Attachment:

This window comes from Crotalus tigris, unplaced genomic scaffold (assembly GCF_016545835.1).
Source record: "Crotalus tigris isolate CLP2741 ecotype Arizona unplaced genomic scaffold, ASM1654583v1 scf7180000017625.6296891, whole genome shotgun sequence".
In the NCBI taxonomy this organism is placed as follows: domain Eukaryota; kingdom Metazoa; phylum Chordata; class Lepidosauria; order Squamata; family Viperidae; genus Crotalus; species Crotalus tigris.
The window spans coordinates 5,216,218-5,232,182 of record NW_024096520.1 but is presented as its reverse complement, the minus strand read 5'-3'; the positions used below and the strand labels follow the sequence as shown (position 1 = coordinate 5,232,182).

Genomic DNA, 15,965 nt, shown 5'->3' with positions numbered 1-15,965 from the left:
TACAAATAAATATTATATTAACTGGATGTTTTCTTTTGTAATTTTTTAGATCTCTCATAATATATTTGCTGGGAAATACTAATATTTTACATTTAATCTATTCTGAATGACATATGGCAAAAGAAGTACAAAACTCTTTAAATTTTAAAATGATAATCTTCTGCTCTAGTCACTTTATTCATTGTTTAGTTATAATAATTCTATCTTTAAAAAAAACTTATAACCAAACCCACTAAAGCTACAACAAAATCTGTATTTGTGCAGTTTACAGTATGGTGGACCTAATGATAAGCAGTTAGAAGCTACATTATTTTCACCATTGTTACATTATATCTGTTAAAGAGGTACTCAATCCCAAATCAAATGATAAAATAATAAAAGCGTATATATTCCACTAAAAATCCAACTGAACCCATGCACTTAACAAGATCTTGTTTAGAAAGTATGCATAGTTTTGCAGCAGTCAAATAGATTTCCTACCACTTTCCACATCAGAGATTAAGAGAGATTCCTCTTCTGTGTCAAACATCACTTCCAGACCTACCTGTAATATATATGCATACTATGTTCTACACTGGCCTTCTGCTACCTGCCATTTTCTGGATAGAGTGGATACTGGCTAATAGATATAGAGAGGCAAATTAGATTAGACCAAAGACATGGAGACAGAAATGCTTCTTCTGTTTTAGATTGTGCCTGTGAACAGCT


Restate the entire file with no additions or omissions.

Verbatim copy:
This window comes from Crotalus tigris, unplaced genomic scaffold (assembly GCF_016545835.1).
Source record: "Crotalus tigris isolate CLP2741 ecotype Arizona unplaced genomic scaffold, ASM1654583v1 scf7180000017625.6296891, whole genome shotgun sequence".
In the NCBI taxonomy this organism is placed as follows: domain Eukaryota; kingdom Metazoa; phylum Chordata; class Lepidosauria; order Squamata; family Viperidae; genus Crotalus; species Crotalus tigris.
The window spans coordinates 5,216,218-5,232,182 of record NW_024096520.1 but is presented as its reverse complement, the minus strand read 5'-3'; the positions used below and the strand labels follow the sequence as shown (position 1 = coordinate 5,232,182).

Genomic DNA, 15,965 nt, shown 5'->3' with positions numbered 1-15,965 from the left:
TACAAATAAATATTATATTAACTGGATGTTTTCTTTTGTAATTTTTTAGATCTCTCATAATATATTTGCTGGGAAATACTAATATTTTACATTTAATCTATTCTGAATGACATATGGCAAAAGAAGTACAAAACTCTTTAAATTTTAAAATGATAATCTTCTGCTCTAGTCACTTTATTCATTGTTTAGTTATAATAATTCTATCTTTAAAAAAAACTTATAACCAAACCCACTAAAGCTACAACAAAATCTGTATTTGTGCAGTTTACAGTATGGTGGACCTAATGATAAGCAGTTAGAAGCTACATTATTTTCACCATTGTTACATTATATCTGTTAAAGAGGTACTCAATCCCAAATCAAATGATAAAATAATAAAAGCGTATATATTCCACTAAAAATCCAACTGAACCCATGCACTTAACAAGATCTTGTTTAGAAAGTATGCATAGTTTTGCAGCAGTCAAATAGATTTCCTACCACTTTCCACATCAGAGATTAAGAGAGATTCCTCTTCTGTGTCAAACATCACTTCCAGACCTACCTGTAATATATATGCATACTATGTTCTACACTGGCCTTCTGCTACCTGCCATTTTCTGGATAGAGTGGATACTGGCTAATAGATATAGAGAGGCAAATTAGATTAGACCAAAGACATGGAGACAGAAATGCTTCTTCTGTTTTAGATTGTGCCTGTGAACAGCT